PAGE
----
Called my broker, "Bob, get me out of this overpriced coffee and donut shop dive!" He just stammered. . . .
To whom shall I sell it too. Nobody wants your shares Steve. Hell people are watching their dollars now. A coffee and donut is almost 2 tickets to the matinee now. This just ain't worth 75 dollars a share. It ain't worth Jack, the broker told me. So I told him, "get me over to Jack!" As he put me on hold till I had to hang up. WORD! To all you Mother Flippers out there.
Who listens to brokers, most don't even have the training of a vacuum cleaner salesman.
Then there’s Edward Jones, a 91-year-old brokerage based in St. Louis that’s thriving by sticking to its old ways. It hired 2,682 trainees last year and plans to add a similar number this year, according to Steve Kuehl, a partner. Trainees at Edward Jones, which has more than 12,000 advisers, don’t spend their days pitching stocks to strangers over the phone. They go door to door, like vacuum cleaner salesmen. New brokers are brought to headquarters, where the company has constructed what it calls “role-play suites”—rooms designed to look like homes and offices, complete with doors that they can practice knocking on. They review tapes of themselves with coaches to improve their technique. “We try to help them learn how to present their value proposition in terms of helping people meet their financial goals,” says Kuehl. “The core is face to face.”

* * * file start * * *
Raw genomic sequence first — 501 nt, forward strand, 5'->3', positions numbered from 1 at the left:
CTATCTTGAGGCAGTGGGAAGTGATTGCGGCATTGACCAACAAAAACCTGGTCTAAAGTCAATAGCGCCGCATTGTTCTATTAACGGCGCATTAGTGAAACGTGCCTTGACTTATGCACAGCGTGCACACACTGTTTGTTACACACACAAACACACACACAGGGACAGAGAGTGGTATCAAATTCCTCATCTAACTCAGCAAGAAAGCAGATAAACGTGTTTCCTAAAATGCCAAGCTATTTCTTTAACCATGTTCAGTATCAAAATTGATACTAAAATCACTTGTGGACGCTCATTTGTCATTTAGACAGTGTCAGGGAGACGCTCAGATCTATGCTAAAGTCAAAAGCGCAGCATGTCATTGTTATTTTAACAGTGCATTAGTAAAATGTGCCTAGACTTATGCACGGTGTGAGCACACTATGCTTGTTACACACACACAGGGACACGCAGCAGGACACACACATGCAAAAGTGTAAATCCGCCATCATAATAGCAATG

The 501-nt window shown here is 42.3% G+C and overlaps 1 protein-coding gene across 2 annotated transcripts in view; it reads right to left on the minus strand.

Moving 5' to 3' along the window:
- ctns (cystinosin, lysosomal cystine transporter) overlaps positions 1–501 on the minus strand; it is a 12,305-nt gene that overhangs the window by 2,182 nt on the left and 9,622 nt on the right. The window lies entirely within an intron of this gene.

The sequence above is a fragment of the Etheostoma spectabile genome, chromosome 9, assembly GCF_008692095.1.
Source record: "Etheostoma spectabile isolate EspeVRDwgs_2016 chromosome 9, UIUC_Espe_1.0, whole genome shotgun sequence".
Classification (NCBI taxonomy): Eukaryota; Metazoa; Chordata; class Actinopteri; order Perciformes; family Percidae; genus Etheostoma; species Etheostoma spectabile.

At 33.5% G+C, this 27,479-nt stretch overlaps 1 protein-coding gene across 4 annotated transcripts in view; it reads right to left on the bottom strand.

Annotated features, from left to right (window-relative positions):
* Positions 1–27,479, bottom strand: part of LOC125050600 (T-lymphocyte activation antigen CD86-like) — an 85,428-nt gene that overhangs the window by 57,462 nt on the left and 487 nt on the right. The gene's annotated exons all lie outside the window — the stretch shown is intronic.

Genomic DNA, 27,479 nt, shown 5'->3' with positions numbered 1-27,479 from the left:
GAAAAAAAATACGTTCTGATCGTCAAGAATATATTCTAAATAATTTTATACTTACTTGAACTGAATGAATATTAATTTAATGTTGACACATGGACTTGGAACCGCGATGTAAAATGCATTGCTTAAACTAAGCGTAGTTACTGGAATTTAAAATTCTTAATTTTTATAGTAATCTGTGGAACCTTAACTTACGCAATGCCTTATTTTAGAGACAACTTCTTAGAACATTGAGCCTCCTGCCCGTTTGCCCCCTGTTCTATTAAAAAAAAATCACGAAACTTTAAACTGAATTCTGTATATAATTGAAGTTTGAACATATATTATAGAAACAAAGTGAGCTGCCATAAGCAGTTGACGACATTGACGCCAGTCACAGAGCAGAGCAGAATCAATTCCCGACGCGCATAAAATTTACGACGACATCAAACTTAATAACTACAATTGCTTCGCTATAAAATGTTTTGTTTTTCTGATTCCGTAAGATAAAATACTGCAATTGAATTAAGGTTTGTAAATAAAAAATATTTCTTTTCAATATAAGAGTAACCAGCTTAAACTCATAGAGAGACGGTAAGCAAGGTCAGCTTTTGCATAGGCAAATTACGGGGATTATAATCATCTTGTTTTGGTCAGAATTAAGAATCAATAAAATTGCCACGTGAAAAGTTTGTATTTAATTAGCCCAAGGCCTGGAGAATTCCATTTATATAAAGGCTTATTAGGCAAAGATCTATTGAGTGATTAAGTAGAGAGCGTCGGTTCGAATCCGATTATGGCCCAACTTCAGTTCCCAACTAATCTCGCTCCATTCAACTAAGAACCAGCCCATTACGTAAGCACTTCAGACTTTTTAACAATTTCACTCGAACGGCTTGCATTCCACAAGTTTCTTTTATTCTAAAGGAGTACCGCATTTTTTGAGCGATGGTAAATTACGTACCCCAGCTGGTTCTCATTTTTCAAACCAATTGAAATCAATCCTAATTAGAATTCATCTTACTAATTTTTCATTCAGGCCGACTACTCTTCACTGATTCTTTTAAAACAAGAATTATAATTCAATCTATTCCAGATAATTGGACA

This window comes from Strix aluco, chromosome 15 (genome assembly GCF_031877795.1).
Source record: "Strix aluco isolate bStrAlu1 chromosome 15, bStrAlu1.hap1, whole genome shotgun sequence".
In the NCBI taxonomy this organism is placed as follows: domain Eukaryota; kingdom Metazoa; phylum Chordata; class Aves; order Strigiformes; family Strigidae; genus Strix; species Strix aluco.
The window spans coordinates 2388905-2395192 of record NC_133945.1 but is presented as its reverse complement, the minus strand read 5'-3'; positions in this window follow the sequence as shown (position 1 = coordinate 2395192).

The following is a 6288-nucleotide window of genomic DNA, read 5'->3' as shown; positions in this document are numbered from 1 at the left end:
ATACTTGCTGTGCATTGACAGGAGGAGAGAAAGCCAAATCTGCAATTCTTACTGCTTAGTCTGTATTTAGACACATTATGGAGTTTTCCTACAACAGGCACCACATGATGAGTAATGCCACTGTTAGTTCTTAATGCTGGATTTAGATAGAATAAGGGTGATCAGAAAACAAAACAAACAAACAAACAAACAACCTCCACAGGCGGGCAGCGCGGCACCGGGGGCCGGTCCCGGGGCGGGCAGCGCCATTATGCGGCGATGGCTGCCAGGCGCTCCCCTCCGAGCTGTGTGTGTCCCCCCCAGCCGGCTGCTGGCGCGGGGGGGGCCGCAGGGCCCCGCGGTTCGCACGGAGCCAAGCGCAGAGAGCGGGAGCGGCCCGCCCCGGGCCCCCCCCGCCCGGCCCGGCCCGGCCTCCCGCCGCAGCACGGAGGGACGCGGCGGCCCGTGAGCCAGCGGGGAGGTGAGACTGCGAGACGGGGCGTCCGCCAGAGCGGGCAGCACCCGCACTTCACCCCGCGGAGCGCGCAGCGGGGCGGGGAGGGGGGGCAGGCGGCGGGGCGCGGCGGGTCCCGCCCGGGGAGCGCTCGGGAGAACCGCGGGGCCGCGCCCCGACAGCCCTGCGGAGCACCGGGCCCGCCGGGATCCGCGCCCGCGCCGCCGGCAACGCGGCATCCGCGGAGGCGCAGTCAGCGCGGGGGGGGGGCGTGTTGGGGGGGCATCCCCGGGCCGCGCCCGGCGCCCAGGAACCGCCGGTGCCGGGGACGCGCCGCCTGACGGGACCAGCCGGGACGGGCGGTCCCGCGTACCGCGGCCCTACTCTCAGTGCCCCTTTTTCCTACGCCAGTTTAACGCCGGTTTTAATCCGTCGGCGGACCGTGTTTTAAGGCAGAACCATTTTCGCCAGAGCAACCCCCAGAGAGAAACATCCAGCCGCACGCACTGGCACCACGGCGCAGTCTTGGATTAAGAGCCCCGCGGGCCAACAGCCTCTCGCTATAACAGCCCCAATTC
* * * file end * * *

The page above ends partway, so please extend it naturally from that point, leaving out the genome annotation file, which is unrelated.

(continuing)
The life of a young broker can be grueling. After the role-playing at headquarters, Edward Jones brokers return to their hometowns, where they go from one house to the next to compile a list of prospects. After Alex Freemon, a 2012 Georgia Institute of Technology graduate, practiced knocking on a model door in a classroom at Edward Jones headquarters, the company sent him back to Atlanta to walk the streets for 10 hours a day. His pay: about $30,000 a year plus commissions.